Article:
The duty does not apply to acts or decisions made by a public authority of a private nature. Nor does it require a public authority to act in a way, or make a decision, that would impede or prevent a religious body from acting in conformity with its religious doctrines, beliefs or principles. The duty also does not apply if, as a result of a statutory provision or provision under a federal Act, the public authority could not reasonably have acted any differently, or made a different decision.
Under the Ombudsman Act 1973 (Vic) (s 13), the Victorian Ombudsman has the power to conduct enquiries and investigations of complaints against public authorities that relate to administrative actions by government agencies that have affected a person’s human rights.
The Victorian Ombudsman does not generally handle complaints about police conduct. Complaints about possible police misconduct can be made to the Independent Broad-based Anti-corruption Commission on 1300 735 135 or go to www.ibac.vic.gov.au.
A member of parliament seeking to introduce a Bill into parliament must provide an accompanying statement of compatibility. This statement must outline whether, in the member’s opinion, the Bill is compatible with human rights and how it is compatible, and if any part of the Bill is not compatible with human rights, the nature and extent of the incompatibility (s 28). Statements of compatibility are not binding on any court or tribunal.
A parliamentary committee, the Scrutiny of Acts and Regulations Committee, considers any Bill introduced into parliament and reports to parliament about whether the Bill is incompatible with human rights (s 30). The committee publicises its comments in an Alert Digest.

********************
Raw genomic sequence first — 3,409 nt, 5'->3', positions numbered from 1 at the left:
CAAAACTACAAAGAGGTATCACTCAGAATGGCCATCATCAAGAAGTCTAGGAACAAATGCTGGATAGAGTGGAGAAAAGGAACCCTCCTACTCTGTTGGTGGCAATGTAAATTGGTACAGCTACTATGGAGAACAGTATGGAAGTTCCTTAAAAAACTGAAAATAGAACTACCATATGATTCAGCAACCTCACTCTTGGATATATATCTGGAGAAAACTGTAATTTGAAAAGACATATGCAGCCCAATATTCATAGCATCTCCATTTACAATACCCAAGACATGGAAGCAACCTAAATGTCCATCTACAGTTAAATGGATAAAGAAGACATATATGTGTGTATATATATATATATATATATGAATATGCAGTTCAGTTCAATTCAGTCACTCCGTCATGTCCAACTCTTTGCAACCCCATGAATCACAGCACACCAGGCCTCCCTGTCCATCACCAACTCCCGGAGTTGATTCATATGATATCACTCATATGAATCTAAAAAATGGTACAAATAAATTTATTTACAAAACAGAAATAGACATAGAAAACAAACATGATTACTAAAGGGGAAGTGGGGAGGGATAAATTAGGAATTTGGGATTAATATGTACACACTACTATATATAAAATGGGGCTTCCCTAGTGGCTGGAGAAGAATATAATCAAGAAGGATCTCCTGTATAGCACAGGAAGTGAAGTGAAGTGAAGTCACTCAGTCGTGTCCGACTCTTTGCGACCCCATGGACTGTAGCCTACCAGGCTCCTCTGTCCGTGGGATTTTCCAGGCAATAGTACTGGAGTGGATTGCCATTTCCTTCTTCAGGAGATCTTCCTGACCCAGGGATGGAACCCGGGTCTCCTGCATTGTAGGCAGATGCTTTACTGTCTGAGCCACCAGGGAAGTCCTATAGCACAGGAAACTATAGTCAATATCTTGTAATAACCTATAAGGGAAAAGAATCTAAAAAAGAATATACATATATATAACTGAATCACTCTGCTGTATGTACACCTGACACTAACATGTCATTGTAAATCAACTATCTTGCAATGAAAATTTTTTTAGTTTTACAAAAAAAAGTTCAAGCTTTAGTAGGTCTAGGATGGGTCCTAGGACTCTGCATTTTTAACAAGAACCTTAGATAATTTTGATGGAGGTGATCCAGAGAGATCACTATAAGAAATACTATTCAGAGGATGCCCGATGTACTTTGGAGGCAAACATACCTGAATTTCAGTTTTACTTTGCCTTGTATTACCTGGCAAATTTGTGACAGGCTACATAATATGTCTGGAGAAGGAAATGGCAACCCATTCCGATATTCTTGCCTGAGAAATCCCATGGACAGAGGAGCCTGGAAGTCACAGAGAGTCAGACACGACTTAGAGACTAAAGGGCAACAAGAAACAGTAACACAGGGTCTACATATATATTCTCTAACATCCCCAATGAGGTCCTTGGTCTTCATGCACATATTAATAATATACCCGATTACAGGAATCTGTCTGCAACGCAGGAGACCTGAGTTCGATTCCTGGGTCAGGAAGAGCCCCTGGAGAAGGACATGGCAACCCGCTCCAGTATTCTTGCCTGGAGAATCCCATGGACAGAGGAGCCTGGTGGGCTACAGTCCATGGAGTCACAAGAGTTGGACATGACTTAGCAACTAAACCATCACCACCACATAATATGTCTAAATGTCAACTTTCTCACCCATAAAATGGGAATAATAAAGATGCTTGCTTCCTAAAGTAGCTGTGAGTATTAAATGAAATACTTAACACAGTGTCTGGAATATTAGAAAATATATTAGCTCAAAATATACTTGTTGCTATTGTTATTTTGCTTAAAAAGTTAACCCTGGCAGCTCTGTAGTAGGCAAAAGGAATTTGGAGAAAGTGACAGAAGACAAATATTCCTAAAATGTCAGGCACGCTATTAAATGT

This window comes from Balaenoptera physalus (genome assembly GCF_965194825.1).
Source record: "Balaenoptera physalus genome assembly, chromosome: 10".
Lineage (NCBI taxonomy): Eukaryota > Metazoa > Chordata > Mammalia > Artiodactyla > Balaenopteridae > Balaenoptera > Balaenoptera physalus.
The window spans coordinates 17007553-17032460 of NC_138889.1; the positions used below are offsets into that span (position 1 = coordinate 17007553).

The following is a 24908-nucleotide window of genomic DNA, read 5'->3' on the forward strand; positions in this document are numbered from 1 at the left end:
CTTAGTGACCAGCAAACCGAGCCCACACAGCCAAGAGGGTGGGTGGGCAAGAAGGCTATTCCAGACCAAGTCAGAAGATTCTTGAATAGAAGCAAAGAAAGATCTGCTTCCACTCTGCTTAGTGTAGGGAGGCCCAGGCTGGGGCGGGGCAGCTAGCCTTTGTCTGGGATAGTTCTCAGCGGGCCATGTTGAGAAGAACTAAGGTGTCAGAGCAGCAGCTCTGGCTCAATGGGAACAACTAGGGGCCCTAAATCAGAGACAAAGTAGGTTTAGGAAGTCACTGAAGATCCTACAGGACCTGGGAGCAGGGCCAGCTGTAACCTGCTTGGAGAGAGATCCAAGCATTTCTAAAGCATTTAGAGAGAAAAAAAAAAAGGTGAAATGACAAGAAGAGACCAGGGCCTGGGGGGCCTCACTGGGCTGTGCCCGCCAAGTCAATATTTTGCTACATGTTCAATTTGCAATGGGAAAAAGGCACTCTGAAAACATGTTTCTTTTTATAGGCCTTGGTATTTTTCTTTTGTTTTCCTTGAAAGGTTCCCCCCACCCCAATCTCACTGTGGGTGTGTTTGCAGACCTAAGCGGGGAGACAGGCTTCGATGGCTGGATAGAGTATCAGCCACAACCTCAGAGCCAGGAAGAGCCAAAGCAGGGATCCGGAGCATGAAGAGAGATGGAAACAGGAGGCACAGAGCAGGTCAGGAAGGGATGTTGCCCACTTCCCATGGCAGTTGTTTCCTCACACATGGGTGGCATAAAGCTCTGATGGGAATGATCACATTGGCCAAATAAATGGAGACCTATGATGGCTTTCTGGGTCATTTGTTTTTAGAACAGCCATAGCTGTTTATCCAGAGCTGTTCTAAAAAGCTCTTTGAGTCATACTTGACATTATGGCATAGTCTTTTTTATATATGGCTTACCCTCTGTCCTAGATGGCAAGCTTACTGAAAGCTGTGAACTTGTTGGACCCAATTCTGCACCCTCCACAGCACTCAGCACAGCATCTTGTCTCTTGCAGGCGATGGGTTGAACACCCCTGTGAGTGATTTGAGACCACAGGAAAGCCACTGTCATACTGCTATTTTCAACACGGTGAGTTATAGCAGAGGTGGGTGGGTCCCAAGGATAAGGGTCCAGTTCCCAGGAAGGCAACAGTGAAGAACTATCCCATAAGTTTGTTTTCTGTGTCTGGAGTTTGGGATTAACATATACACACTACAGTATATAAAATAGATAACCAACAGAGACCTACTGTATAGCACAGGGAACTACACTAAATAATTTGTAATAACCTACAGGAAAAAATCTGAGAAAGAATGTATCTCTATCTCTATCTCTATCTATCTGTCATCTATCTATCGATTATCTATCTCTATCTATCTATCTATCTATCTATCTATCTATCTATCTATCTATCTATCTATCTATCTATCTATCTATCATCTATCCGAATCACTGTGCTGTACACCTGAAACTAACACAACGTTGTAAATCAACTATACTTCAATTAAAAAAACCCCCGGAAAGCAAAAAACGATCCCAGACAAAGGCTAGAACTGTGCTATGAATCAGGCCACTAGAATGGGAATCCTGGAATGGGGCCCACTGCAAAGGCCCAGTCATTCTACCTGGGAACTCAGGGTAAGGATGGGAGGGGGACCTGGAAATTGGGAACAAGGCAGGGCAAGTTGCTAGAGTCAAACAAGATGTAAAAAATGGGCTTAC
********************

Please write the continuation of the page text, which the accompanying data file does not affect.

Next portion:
Failure to comply with the requirements in section 28 of the Charter does not affect the validity, operation or enforcement of an Act that is passed (s 29). The Charter therefore preserves parliamentary sovereignty. Although statements of compatibility must accompany all Bills, the Victorian Parliament retains the discretion to pass laws that are not compatible with the Charter.
Courts and tribunals are required to interpret all statutory provisions in a way that is compatible with human rights, so far as it is possible to do so consistently with their purpose (s 32). A rights-compatible interpretation is required even where there is no ambiguity in a provision’s wording.
International law and relevant judgments of domestic, foreign and international courts and tribunals may be considered in interpreting a statutory provision.
The Supreme Court may make a declaration of inconsistent interpretation when the court considers that it is not possible to interpret a legislative provision consistently with a human right (s 36). The Supreme Court must provide a copy of a declaration of inconsistent interpretation to the Attorney-General. The VEOHRC and the Attorney-General must be notified when the Supreme Court is considering making a declaration and may make submissions on the exercise of the court’s power to make a declaration.
The Attorney-General is required to give a copy of a declaration to the minister responsible for administering the statutory provision in respect of which the declaration was made. The minister must prepare a written response, to be laid before each House of Parliament and published in the Government Gazette (s 37).
A declaration of inconsistent interpretation does not affect the validity, operation or enforcement of statutory provisions in respect of which declarations are made or give rise to any legal right or civil cause of action (s 36).
As at 30 June 2016, there has only been one declaration of inconsistent interpretation, in R v Momcilovic (2010) 265 ALR 751 made by the Victorian Court of Appeal. However, on appeal, the High Court in Momcilovic v The Queen  HCA 34 held that either the declaration was invalid or was valid but should not have been made, and the majority (5:2) set aside the declaration. While a majority (4:3) held that the declaration was valid, it is unclear how the Supreme Court will now approach section 36 following this decision.